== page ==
Increase knowledge by reducing to an amine

 A class experiment that involves the preparation of 4-aminophenol via the reduction of a nitro group into an amine

Health, safety and technical notes

  • Read our standard health and safety guidance
  • Wear eye protection.
  • Sodium tetrahydridoborate(ll1) - harmful if swallowed, reacts with water to produce hydrogen; the reaction is more vigorous with acids - keep away from flames.
  • 4-nitrophenol - irritant, will stain skin, wear gloves when handling.
  • Sodium hydroxide solution (1 mol dm-3) - corrosive - avoid contact with eyes.
  • Palladium on charcoal (5% or 1 Oo/o) - Irritant. Do not breathe dust.
  • Hydrochloric acid (2 mol dm-3) - irritant.
  • Sodium hydrogen carbonate - reacts with acids to produce carbon dioxide. The reaction can be delayed and violent. Add cautiously with constant agitation and how the flask over a dish to catch any spill-over.
  • 4-aminophenol - harmful, possible risk of irreverisble effects, very toxic to aquatic organisms.

Note - This reaction needs careful temperature control.

Preparing 4-aminophenol

Chemicals (per group)

  • 4-Nitrophenol
  • Sodium tetrahyd ridoborate(III) (sodium borohyd ride)
  • Sodium hydroxide (1 mol dm-3)
  • Palladium on charcoal (5% or 1 O%, Aldrich)
  • Hydrochloric acid (2 mol dm-3)
  • Sodium hydrogencarbonate

Apparatus and equipment (per group)

  • 2 Wide mouthed conical flasks or beakers
  • Magnetic stirrer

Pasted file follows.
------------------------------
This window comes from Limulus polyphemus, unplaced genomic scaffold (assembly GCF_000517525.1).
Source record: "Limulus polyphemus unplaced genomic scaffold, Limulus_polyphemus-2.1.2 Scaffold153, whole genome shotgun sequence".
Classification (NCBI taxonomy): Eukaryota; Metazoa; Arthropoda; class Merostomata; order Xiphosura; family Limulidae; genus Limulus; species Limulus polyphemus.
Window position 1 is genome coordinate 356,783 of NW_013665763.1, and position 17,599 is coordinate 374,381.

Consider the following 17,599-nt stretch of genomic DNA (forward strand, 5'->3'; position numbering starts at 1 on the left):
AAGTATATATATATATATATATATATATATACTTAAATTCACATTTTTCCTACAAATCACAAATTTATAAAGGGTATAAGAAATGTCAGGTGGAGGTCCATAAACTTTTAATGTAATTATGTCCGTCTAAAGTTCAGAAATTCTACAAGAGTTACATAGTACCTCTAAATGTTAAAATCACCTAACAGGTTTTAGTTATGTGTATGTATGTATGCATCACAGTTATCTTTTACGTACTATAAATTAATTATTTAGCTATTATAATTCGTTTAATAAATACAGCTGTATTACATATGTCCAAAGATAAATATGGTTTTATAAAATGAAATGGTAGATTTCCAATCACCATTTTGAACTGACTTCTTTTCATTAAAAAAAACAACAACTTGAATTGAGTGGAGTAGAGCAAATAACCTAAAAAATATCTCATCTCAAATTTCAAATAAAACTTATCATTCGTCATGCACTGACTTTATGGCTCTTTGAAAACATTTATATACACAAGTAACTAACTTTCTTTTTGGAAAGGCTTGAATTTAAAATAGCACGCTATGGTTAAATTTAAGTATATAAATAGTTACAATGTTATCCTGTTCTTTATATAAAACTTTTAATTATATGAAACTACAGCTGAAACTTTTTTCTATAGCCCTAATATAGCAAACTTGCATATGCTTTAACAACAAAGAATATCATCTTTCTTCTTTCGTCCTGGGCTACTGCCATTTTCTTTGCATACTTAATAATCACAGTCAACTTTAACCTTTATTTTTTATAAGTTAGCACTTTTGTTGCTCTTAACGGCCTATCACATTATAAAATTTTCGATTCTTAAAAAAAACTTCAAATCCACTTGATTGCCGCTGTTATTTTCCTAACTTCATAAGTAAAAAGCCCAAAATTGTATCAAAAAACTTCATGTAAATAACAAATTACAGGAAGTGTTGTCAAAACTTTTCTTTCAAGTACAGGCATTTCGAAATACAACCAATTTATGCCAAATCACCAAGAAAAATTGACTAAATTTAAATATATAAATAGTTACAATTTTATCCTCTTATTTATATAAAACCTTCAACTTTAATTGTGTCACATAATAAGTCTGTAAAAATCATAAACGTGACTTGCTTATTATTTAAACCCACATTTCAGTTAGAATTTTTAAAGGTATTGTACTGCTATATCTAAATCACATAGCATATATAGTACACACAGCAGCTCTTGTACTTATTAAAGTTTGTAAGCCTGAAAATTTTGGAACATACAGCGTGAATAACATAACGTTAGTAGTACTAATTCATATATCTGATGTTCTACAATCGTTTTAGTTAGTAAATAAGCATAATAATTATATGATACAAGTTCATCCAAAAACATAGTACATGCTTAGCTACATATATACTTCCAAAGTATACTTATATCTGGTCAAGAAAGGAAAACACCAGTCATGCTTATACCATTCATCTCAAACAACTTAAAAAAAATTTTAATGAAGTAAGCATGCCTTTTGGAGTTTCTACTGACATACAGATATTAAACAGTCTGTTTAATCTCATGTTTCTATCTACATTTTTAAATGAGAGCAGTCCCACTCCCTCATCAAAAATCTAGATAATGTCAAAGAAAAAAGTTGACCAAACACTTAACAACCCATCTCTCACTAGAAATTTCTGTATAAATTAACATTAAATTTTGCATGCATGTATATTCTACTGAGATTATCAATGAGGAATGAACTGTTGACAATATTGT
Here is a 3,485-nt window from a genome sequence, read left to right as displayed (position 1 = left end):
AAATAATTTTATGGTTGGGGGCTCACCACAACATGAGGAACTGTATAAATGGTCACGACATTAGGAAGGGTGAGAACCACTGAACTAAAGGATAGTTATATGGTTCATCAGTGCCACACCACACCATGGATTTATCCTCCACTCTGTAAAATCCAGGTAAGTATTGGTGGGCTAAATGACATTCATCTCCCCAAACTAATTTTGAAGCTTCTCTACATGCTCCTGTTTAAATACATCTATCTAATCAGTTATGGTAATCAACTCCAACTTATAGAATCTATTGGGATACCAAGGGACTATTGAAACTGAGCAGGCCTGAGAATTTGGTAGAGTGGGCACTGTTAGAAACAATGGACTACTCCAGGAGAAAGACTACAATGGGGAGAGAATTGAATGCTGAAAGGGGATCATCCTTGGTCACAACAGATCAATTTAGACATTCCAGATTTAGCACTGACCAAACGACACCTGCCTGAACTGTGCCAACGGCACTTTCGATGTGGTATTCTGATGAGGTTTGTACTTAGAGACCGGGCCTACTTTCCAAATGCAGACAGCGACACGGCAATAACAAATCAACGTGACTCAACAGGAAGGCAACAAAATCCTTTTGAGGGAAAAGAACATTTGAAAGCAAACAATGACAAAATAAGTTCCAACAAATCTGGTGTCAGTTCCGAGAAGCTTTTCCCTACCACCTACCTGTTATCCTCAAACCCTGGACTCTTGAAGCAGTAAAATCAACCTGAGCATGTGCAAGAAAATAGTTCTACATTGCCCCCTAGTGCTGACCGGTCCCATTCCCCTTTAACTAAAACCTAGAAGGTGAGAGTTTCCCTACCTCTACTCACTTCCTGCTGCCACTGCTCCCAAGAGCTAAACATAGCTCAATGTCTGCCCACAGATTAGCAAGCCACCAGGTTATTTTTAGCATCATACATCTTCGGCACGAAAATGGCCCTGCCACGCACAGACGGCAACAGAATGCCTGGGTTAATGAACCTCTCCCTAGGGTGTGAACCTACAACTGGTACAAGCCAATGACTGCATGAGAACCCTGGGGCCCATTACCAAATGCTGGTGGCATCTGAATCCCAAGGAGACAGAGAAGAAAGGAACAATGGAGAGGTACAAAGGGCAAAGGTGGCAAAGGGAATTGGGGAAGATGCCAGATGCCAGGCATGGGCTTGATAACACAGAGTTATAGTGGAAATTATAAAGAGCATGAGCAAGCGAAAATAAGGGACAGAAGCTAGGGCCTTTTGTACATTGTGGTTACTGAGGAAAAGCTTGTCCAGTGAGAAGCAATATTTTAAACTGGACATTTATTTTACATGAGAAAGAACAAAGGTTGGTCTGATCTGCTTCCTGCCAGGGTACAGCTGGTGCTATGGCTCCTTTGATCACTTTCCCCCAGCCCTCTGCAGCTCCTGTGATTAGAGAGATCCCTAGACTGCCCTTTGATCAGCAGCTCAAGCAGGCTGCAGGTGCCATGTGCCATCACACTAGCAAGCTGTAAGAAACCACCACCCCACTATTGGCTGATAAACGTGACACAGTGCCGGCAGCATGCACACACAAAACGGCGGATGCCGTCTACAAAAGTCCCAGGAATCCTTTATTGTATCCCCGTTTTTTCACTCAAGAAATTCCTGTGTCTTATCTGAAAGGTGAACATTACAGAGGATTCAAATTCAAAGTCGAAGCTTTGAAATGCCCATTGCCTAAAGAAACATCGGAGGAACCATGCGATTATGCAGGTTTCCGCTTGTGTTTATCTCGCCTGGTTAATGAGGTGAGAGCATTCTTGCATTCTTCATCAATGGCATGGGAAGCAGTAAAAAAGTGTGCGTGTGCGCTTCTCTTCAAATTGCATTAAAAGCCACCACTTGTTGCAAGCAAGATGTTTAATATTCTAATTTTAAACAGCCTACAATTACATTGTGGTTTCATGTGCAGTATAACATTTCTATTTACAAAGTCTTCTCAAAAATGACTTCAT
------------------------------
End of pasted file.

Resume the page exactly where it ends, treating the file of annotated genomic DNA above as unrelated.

• Thermometer
  • Spatula
  • Measuring cylinder
  • Filter paper and funnel
  • Water pump
  • Buchner flask and funnel
  • Microspatula
  • Eye protection


  • Place 10 cm3 (10 mol) of 1 mol dm-3 sodium hydroxide in a conical flask.
  • Add 0.56 g (1 4.7 mol) of sodium tetrahydridoborate(ll1) (sodium borohydride), followed by 50 mg of palladium on charcoal (5% or 10%; Aldrich).
  • Cool in ice to -13 ◦C.
  • Add 1.O g (7.2 mmol) of 4-nitrophenol in very small portions (half a microspatula at a time) over 30 minutes. Make sure the temperature is kept between 13-17◦C during the addition.
  • After the addition is complete the mixture should be stirred for a further 15 min and acidified with 2 mol dm-3 hydrochloric acid (about 17 cm3).
  • Filter the mixture to remove catalyst and adjust the filtrate to pH 7-8 by carefully adding solid sodium hydrogencarbonate a little at a time.
  • Filter off the precipitate and wash with a little cold water to give 4-aminophenol (0.58 g; 74%) after drying.


  1. Sodiumtetrahydrido borate(III) (sodiumborohydride), NaBH, is relatively stable in aqueous sodium hydroxide (NaOH) but not in acid. Why?
  2. What is the role of the catalyst in the reduction of nitro groups? Can other methods be used for this reduction?
  3. Why can the product be separated from unreacted starting material at pH 82
  4. Why is sodium hydrogencarbonate used to make the reaction mixture basic at the end of the reaction, rather than sodium carbonate or sodium hydroxide?
  5. Why is the product soluble in a solution of a strong acid or in a solution of a strong base, but not in a solution of a weak base?


  1. In acid solution you would get hydrogen gas released, H+ + H- + H,
  2. The catalyst provides a surface for the reaction to take place on by forming weak association bonds with the catalyst surface. This in turn weakens the strong nitro bonds. Other methods that could be used are:
  • - Sn/conc HCI followed by NaHCO,
  • - H,/Pd
  • - LiAIH,
  1. NO, group in the starting material makes the phenol OH more acidic than in the product (NH, is less electron withdrawing) and therefore dissolves in the basic solution while the product precipitates out.
  2. Sodium carbonate and sodium hydroxide are strong enough bases to remove the H+ from the products as well. Sodium hydrogencarbonate allows differentiation between product and starting material.
  3. In strong acid or base a salt is produced that is water soluble. (A strong acid will protonate the -NH, to give -NH,+, ie soluble; a strong base will deprotonate -OH to give -0- al so soluble.)